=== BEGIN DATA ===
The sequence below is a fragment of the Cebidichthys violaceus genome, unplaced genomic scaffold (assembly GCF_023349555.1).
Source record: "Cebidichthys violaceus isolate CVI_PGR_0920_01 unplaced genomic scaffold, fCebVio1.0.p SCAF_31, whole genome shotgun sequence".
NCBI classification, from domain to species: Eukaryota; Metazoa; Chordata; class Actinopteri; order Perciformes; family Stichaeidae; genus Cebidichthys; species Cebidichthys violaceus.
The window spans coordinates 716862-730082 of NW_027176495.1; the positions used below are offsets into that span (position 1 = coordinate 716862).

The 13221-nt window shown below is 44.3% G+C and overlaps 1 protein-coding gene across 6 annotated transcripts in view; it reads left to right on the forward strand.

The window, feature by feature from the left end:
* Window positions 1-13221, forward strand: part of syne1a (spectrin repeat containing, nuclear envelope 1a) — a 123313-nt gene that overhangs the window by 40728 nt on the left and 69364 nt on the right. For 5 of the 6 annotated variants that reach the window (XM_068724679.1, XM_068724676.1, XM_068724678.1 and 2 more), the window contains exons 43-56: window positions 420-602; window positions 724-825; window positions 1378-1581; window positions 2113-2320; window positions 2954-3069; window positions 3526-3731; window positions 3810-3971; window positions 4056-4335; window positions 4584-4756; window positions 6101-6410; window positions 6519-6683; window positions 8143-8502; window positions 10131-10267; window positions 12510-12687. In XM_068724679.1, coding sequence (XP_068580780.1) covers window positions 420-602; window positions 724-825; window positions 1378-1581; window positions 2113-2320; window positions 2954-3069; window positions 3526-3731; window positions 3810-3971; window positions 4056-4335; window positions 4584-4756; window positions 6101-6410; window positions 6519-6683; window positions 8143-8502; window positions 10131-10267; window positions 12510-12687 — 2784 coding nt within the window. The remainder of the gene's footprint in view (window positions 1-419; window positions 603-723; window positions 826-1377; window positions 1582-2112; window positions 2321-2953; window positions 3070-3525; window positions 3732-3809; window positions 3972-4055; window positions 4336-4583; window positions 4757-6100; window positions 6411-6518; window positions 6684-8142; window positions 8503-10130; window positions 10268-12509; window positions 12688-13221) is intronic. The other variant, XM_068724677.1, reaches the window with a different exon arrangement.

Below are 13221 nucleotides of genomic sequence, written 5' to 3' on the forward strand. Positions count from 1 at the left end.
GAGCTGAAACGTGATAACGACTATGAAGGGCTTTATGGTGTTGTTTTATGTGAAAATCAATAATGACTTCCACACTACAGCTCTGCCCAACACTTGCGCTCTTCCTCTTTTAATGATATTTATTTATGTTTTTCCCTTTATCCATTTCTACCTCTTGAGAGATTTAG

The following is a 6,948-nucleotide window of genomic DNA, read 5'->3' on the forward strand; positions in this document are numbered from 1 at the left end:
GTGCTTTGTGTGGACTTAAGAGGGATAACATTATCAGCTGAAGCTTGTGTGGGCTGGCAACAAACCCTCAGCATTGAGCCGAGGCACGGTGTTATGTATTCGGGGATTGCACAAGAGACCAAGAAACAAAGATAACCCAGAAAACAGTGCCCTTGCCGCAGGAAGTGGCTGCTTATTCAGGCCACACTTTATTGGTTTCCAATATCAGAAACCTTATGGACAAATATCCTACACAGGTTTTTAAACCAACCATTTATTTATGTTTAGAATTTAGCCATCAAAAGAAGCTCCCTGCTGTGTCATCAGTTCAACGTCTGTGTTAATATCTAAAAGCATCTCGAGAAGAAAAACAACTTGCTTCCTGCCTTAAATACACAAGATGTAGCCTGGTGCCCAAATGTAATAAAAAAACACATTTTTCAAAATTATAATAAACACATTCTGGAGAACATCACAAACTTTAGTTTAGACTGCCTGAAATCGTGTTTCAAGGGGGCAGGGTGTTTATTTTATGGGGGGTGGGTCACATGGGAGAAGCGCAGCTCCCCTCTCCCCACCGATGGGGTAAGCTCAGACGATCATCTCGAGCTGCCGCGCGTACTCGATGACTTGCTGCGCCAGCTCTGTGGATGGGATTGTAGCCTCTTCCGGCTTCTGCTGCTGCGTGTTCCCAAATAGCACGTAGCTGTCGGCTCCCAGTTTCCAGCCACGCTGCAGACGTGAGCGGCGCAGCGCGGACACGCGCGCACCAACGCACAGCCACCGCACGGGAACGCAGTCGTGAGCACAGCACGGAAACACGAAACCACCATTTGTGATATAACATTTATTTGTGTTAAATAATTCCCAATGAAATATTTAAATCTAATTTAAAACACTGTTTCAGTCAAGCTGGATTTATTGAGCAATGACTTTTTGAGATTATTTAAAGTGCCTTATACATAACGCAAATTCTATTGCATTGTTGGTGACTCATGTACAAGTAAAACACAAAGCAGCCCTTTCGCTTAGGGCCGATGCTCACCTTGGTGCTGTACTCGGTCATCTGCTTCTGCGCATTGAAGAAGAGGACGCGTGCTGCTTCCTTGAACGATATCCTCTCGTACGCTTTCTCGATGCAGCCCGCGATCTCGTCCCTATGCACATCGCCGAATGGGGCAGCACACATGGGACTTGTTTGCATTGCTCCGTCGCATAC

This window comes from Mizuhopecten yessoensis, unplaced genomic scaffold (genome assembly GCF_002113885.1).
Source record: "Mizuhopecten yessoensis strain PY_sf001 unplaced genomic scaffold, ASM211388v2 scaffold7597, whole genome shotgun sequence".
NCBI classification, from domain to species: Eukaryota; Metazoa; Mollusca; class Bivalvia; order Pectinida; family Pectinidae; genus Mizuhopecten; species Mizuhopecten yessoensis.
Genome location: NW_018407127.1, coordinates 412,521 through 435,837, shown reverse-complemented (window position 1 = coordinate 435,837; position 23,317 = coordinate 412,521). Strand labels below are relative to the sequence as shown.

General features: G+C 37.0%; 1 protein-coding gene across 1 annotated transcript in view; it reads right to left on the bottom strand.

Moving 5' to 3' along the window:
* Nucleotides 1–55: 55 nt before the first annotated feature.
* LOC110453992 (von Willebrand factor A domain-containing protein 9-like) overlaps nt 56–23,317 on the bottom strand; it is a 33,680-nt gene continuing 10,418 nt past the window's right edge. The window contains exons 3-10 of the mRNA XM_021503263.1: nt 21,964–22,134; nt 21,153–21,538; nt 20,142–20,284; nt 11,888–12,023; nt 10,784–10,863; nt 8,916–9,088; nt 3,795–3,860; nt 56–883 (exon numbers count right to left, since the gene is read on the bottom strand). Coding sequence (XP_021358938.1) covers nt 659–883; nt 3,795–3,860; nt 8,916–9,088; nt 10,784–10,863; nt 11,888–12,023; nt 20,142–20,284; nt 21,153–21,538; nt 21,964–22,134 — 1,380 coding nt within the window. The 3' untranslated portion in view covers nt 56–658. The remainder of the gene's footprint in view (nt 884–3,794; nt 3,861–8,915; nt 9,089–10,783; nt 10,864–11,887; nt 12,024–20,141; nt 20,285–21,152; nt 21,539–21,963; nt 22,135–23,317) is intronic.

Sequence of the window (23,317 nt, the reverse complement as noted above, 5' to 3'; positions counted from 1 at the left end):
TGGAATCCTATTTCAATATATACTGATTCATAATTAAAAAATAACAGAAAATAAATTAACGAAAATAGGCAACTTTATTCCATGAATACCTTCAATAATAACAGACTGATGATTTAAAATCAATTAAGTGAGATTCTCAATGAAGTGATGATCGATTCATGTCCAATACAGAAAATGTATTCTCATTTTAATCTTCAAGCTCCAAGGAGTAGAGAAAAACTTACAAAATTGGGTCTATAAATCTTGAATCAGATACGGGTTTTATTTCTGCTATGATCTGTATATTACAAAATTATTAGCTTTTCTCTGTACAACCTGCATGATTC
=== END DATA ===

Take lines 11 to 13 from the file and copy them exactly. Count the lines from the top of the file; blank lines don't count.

GTGCTTTGTGTGGACTTAAGAGGGATAACATTATCAGCTGAAGCTTGTGTGGGCTGGCAACAAACCCTCAGCATTGAGCCGAGGCACGGTGTTATGTATTCGGGGATTGCACAAGAGACCAAGAAACAAAGATAACCCAGAAAACAGTGCCCTTGCCGCAGGAAGTGGCTGCTTATTCAGGCCACACTTTATTGGTTTCCAATATCAGAAACCTTATGGACAAATATCCTACACAGGTTTTTAAACCAACCATTTATTTATGTTTAGAATTTAGCCATCAAAAGAAGCTCCCTGCTGTGTCATCAGTTCAACGTCTGTGTTAATATCTAAAAGCATCTCGAGAAGAAAAACAACTTGCTTCCTGCCTTAAATACACAAGATGTAGCCTGGTGCCCAAATGTAATAAAAAAACACATTTTTCAAAATTATAATAAACACATTCTGGAGAACATCACAAACTTTAGTTTAGACTGCCTGAAATCGTGTTTCAAGGGGGCAGGGTGTTTATTTTATGGGGGGTGGGTCACATGGGAGAAGCGCAGCTCCCCTCTCCCCACCGATGGGGTAAGCTCAGACGATCATCTCGAGCTGCCGCGCGTACTCGATGACTTGCTGCGCCAGCTCTGTGGATGGGATTGTAGCCTCTTCCGGCTTCTGCTGCTGCGTGTTCCCAAATAGCACGTAGCTGTCGGCTCCCAGTTTCCAGCCACGCTGCAGACGTGAGCGGCGCAGCGCGGACACGCGCGCACCAACGCACAGCCACCGCACGGGAACGCAGTCGTGAGCACAGCACGGAAACACGAAACCACCATTTGTGATATAACATTTATTTGTGTTAAATAATTCCCAATGAAATATTTAAATCTAATTTAAAACACTGTTTCAGTCAAGCTGGATTTATTGAGCAATGACTTTTTGAGATTATTTAAAGTGCCTTATACATAACGCAAATTCTATTGCATTGTTGGTGACTCATGTACAAGTAAAACACAAAGCAGCCCTTTCGCTTAGGGCCGATGCTCACCTTGGTGCTGTACTCGGTCATCTGCTTCTGCGCATTGAAGAAGAGGACGCGTGCTGCTTCCTTGAACGATATCCTCTCGTACGCTTTCTCGATGCAGCCCGCGATCTCGTCCCTATGCACATCGCCGAATGGGGCAGCACACATGGGACTTGTTTGCATTGCTCCGTCGCATAC

This window comes from Mizuhopecten yessoensis, unplaced genomic scaffold (genome assembly GCF_002113885.1).
Source record: "Mizuhopecten yessoensis strain PY_sf001 unplaced genomic scaffold, ASM211388v2 scaffold7597, whole genome shotgun sequence".